Thursday, February 25, 2010

Miniatures Review 2: Peter Pig Gnomes


The Peter Pig fantasy range (Range 19) includes packs with Garden Gnomes, these have armament with fishing rods, throwing rocks and riders on giant snails. In my case I bought these as a pre-organised army for the Hordes of the Things miniatures rules, which is no longer available, but the figures can still be bought in packs of 8 infantry. I don't have any of the dead or Gnome camp items painted up with the main army.

From left to right the army has rock throwers, the King and fishing rod armed gnomes, a wizard on toadstool finishing with riders on giant snails. In the HotT army these are shooters, spears, a magician and behemoths.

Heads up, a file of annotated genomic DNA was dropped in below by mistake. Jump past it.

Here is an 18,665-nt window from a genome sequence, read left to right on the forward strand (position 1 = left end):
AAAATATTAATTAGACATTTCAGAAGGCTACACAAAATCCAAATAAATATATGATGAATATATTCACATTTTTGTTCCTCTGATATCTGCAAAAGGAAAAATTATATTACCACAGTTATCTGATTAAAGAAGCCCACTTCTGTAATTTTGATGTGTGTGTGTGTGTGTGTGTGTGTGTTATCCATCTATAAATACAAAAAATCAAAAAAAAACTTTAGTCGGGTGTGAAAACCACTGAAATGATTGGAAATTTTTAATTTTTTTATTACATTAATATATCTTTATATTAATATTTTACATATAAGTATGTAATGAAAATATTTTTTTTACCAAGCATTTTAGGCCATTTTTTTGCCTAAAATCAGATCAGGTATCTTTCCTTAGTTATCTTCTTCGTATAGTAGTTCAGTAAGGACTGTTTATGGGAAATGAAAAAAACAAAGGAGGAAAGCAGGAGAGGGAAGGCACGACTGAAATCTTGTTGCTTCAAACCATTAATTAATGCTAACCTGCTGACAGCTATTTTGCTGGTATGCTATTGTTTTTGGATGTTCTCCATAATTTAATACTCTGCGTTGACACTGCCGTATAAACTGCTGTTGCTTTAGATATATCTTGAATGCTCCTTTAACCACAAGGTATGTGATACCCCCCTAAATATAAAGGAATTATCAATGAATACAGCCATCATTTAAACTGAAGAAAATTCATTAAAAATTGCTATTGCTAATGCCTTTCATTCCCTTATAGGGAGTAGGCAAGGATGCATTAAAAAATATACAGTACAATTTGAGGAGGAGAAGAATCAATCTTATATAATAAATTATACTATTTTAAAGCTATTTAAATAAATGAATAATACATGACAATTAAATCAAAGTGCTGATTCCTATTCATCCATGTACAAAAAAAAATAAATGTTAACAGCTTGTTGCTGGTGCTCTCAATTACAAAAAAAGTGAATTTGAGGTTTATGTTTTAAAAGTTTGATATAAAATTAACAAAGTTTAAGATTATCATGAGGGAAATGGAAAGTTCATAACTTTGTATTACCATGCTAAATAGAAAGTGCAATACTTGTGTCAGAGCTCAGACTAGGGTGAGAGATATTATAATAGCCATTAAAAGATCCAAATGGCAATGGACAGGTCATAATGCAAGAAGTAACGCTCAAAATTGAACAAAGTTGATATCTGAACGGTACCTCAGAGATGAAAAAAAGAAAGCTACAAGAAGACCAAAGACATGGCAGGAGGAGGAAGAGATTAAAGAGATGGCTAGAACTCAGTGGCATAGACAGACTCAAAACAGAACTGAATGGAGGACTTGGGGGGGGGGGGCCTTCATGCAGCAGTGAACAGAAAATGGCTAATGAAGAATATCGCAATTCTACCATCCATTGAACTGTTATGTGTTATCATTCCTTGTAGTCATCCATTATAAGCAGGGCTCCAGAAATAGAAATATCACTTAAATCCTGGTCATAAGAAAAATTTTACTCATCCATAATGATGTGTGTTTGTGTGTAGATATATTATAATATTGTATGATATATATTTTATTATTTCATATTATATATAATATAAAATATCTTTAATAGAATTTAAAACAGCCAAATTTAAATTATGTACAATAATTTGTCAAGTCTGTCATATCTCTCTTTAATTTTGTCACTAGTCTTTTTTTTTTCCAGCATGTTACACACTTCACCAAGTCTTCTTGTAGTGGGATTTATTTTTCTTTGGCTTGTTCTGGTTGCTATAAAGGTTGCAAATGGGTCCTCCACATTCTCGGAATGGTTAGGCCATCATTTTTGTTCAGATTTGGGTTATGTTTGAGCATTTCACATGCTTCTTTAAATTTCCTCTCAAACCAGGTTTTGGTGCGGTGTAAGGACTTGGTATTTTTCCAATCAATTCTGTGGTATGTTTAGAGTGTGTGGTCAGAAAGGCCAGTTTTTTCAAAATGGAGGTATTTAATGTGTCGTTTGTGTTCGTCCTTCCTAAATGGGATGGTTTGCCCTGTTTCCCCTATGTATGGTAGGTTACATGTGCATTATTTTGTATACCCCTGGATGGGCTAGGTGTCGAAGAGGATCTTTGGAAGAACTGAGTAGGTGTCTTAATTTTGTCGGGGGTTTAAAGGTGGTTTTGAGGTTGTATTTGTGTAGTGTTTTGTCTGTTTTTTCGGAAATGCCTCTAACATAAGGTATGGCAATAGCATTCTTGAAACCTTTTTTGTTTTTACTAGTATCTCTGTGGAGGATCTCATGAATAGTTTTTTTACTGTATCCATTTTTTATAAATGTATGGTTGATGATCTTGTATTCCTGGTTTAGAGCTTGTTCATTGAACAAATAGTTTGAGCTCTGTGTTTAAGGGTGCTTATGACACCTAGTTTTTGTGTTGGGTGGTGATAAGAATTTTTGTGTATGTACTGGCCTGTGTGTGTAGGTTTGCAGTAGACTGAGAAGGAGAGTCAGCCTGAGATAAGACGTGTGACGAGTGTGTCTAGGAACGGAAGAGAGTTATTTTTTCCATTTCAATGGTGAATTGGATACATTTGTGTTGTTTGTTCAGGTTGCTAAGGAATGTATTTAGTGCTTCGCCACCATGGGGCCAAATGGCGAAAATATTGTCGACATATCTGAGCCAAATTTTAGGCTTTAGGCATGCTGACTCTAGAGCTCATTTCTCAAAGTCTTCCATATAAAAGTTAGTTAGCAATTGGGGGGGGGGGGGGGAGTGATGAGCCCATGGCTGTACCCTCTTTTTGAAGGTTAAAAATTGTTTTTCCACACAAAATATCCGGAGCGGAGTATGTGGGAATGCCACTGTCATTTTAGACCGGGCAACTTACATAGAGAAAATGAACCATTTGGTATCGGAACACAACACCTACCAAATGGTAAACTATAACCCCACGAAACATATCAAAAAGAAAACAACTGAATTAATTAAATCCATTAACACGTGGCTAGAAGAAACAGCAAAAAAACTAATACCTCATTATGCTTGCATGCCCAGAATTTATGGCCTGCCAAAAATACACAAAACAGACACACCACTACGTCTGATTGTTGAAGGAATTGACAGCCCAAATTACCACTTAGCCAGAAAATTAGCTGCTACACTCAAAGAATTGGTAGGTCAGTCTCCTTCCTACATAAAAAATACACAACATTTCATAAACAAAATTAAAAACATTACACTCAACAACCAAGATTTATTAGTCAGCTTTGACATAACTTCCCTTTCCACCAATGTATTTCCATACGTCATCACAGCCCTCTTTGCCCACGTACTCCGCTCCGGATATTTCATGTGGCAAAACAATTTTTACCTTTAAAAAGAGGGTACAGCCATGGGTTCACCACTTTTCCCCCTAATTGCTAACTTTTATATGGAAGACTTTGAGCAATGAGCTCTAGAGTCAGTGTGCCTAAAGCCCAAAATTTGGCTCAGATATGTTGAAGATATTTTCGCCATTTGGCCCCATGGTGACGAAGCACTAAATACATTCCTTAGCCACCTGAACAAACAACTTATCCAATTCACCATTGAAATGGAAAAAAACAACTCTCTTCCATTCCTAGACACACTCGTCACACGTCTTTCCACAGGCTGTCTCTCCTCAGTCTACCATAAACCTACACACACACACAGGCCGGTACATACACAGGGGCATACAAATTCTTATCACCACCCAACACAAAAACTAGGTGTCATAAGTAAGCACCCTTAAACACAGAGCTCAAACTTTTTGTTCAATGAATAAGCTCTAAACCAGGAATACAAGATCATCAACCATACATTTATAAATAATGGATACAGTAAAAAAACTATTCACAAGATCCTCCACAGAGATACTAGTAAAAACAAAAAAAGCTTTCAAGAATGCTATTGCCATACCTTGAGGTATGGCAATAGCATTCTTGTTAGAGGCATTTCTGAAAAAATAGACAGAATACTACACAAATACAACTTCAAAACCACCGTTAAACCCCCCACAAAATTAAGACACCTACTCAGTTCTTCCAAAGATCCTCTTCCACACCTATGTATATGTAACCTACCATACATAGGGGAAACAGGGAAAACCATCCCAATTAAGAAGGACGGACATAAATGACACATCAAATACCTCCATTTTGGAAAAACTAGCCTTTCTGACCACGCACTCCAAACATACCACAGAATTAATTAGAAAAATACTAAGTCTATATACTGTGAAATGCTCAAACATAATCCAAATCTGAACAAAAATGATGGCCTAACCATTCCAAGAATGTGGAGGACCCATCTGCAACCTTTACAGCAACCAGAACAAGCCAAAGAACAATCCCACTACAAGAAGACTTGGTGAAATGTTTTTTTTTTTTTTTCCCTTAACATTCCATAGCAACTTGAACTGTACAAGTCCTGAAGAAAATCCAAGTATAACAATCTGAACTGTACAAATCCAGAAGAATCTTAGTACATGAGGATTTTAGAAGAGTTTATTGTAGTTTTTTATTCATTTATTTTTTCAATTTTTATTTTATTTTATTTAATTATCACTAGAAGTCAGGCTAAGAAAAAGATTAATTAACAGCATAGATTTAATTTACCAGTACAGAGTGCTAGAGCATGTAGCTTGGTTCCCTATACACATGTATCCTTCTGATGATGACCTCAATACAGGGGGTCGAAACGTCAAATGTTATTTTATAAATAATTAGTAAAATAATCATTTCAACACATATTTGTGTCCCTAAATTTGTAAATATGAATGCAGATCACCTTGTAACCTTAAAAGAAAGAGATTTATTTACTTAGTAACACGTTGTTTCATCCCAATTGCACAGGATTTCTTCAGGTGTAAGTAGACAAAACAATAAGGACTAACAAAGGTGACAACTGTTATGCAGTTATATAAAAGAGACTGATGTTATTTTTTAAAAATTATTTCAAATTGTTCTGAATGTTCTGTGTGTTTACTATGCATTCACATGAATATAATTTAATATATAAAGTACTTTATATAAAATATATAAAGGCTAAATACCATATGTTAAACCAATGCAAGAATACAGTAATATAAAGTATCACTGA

The figures measure roughly 15mm foot to top of head though they are deliberately smaller than regular Peter Pig humans. The figures are cleanly cast with minimal mould lines and flash to be removed and paint up very easily I find. I think that the Peter Pig ranges do have a lot of character compared to some 15mm lines and I recommend them to the wargamer in 15mm.

I'll soon be adding some more reviews of other Peter Pig figures that I have.

Tuesday, February 23, 2010

Miniatures Reviews: 1. Denizen 25mm Khiff

The Denizen miniatures 25mm SF range includes the usual humans and also a couple of ranges of aliens. One of these is the Khiff a dog/crocodile faced bipedal humanoid species. These are sculpted by L M Locke rather than Chub Pearson of Denizen Miniatures.

The figures are a true 25mm with the measurement foot to eye and quite slim in proportion, they match well well old Citadel SF figures or Ground Zero Games miniatures. They are very cleanly moulded with minimal flash and clean up easily for painting. They are reasonably priced for 25mm figures being similar in price to Ground Zero Games and a lot cheaper than Games Workshop's metal figures.